Calum Robb, the 26-year-old producer of the New Zealand-based duet, Black City Lights, spurred himself into writing music by nothing more than causal curiosity and experimentation with a simple piece of software. Teaming up with 21-year-old vocalist Julia Catherine Parr, the synth testing that was the prototype stages of Black City Lights turned into something extraordinarily novel, but still so very recognizable. The airy, electric vortex set into motion by the gleaming, simplistic keys and evenly beating drums is so soaked in old-school neon grandeur that it feels, at times, like a love-letter written to the ‘80s in burning ink.
Black City Lights debuted their Parallels EP in March, catching everyone completely off guard with their musical professionalism and dusky, enveloping mood. By the end of their debut month, the duet found themselves signed under the New York City-based boutique, Stars and Letters, as well as entering into production for a video to one of their singles with We Are The Masses label—a company that manages, amongst many other artists, the strikingly similar Beach House.
Black City Lights shouldn’t be so surprised to find such avid love for their freshman effort. The Parallels EP bubbles with a stable minimalism yanking at whatever heartstring it can find. The electronic organs echo along the sonic booms of the discreet punk-rock style drums, assaulting the ears with a torrent of sensual audio-kisses. Parr’s powerful, moving vocals carry themselves with a maturity, knowing when to dispel limitless energy and when to hold back the emotions to tease the ears further. Black City Lights instantly hits all the right buttons with their opening track, “Parallels” setting up an impassioned, sensitive platform for the rest of the album to thrive. Parr pulls her lovely vocals in and out of space and time, reverberating the line “this could be us,” in the verses and chorus.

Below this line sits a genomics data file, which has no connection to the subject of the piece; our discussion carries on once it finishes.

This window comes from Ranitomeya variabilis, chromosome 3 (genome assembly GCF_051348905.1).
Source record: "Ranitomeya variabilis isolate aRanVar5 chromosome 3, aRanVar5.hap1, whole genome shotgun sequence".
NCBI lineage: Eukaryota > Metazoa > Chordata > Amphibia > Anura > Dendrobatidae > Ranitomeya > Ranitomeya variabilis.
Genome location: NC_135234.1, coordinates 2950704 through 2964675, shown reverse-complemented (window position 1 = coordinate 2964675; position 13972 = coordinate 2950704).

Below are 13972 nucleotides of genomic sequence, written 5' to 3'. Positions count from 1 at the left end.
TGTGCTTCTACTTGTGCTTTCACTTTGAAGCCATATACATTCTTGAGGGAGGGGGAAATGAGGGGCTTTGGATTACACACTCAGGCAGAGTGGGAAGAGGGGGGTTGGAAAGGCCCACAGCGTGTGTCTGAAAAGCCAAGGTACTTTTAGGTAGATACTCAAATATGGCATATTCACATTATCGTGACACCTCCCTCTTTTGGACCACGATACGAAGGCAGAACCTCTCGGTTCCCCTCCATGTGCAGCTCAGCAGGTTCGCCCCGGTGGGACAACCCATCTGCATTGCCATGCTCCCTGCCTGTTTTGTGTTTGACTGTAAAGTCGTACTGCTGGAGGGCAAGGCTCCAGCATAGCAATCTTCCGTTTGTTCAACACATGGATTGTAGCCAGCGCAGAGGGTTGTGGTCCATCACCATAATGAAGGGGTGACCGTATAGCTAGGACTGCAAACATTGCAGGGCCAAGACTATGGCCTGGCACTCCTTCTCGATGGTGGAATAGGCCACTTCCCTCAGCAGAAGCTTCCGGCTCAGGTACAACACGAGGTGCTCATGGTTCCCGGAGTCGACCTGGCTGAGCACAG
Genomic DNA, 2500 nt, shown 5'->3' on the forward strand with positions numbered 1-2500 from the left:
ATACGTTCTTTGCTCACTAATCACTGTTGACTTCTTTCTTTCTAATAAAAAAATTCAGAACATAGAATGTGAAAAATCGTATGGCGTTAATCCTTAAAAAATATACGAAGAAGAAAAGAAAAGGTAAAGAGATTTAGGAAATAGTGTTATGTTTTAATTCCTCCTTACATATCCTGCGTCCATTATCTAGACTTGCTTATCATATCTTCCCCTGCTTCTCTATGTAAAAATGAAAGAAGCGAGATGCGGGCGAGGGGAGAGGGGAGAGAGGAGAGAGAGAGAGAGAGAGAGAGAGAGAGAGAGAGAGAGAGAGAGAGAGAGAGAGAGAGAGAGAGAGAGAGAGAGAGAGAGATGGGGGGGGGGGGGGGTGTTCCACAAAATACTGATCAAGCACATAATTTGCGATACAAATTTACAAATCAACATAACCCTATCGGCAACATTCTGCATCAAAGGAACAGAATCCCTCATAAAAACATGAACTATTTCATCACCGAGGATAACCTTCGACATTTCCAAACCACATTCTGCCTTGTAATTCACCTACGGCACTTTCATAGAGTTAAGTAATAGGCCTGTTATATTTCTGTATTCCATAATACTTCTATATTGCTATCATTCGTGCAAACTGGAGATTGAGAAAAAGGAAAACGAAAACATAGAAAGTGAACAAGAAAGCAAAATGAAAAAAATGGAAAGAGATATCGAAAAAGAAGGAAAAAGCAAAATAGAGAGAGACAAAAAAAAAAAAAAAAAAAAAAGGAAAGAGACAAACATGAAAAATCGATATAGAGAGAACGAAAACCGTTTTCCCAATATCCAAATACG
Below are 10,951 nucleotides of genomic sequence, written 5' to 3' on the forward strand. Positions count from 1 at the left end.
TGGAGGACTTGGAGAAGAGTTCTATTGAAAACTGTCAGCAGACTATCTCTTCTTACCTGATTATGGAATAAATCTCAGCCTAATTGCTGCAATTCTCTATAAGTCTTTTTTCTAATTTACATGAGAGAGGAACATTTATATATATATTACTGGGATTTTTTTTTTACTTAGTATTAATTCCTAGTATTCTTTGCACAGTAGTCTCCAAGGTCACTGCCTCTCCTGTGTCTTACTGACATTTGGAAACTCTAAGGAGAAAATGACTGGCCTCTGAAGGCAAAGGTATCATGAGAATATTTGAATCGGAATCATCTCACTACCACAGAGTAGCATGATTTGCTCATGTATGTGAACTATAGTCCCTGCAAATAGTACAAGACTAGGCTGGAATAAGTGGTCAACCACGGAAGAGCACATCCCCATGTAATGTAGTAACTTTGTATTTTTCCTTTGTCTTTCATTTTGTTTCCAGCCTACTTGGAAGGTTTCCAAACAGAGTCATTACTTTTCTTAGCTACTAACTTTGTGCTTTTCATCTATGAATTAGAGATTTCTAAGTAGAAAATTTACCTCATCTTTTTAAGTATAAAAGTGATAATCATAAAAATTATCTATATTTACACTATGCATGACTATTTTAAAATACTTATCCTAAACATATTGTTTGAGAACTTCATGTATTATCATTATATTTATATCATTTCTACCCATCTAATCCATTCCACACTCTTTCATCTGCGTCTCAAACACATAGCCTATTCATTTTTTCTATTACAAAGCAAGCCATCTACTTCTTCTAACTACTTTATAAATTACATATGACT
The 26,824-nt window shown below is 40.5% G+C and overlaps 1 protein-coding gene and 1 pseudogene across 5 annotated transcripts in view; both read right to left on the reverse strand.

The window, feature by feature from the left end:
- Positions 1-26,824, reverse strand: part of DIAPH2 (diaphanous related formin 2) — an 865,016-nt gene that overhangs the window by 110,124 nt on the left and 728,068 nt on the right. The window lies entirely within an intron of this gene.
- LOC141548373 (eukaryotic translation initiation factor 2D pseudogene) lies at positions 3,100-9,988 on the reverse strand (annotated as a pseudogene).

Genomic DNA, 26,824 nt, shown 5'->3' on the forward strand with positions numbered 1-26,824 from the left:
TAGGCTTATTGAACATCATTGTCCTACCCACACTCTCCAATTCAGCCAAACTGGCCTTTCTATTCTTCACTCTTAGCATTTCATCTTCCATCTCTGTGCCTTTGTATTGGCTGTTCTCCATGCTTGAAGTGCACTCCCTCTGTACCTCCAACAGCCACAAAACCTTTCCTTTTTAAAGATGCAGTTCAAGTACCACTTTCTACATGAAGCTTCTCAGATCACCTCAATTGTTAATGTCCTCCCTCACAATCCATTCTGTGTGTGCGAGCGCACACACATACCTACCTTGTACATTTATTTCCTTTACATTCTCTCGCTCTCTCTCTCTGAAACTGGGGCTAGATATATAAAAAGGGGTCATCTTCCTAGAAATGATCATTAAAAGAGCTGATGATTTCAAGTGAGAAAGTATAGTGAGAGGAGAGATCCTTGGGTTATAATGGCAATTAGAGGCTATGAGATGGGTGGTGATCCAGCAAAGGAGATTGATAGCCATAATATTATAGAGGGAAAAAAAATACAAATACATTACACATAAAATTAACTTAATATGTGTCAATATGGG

She vocalizes a wordless adoration at the close of the song, leaving behind an echoing, lonesome field of distant, stretched tones. The second track, “Rivers,” opens to this vacuum, slowly approaching with a tip-tapping drum and synth intro that is barely audible at first. The rest of the song pours down in an electric waterfall of basic keyboard oscillations, echoing their thick buzzes against each other and the simple strength of the drum track. Parr’s voice is thick with “Drive”-style ‘80s nostalgia, as it powers through with reserved verses that bleed out into scaling highs.
The instrumental third track, “Get Away,” plays more like a slow romantic house mix with thumping bass drums hoisted over grandiose, hesitant keyboard splashes. Parr fades in and out with mysterious, ghostly vocalizations, as the track flirts with a shapeless darkness. Black City Lights shines in the fourth and fifth tracks, “Collapsing Horizon,” and “Same,” achieving a rich scale of intricately arranged songs thrilling the ears with their sweetly moving hooks. “Collapsing Horizon,” sounds nearly identical to the spacey beauty of Beach House, complete with a grand drum track that drives the passion through the roof. The shrieking keys of the chorus ignite into a nebula of rushing emotion as Parr shouts “and it’s worth collapsing,” into the spinning chaos. That balanced, Beach House temperature blends with the masterful Black City Lights sound in “Same,”—an intense, pounding arrangement of shadowy hooks and infinitely reverberating mandolin tremolos. The stern, omnipotent bass track guides the plucky strings through the almost-hardcore slamming of the snare drum while Parr again shines with her modestly executed but infectiously dance-worthy lyrics. While the entirety of Parallels plays with an effortless genius, “Same,” stands out as a track singularly worthy of all the album’s praise.
The Parallels EP instantly ensnares the ears with its seductive electronic passion, and guides them through the melodious twenty-six minute catharsis. Practically stumbling into a life of music, Black City Lights serenades the synth-pop genre with gently flowing electronic waves, shrouding an evocative melody - glowing like a nighttime neon campfire in the glass-dust beach sands in another dimension.
3. Get Away
4. Collapsing Horizon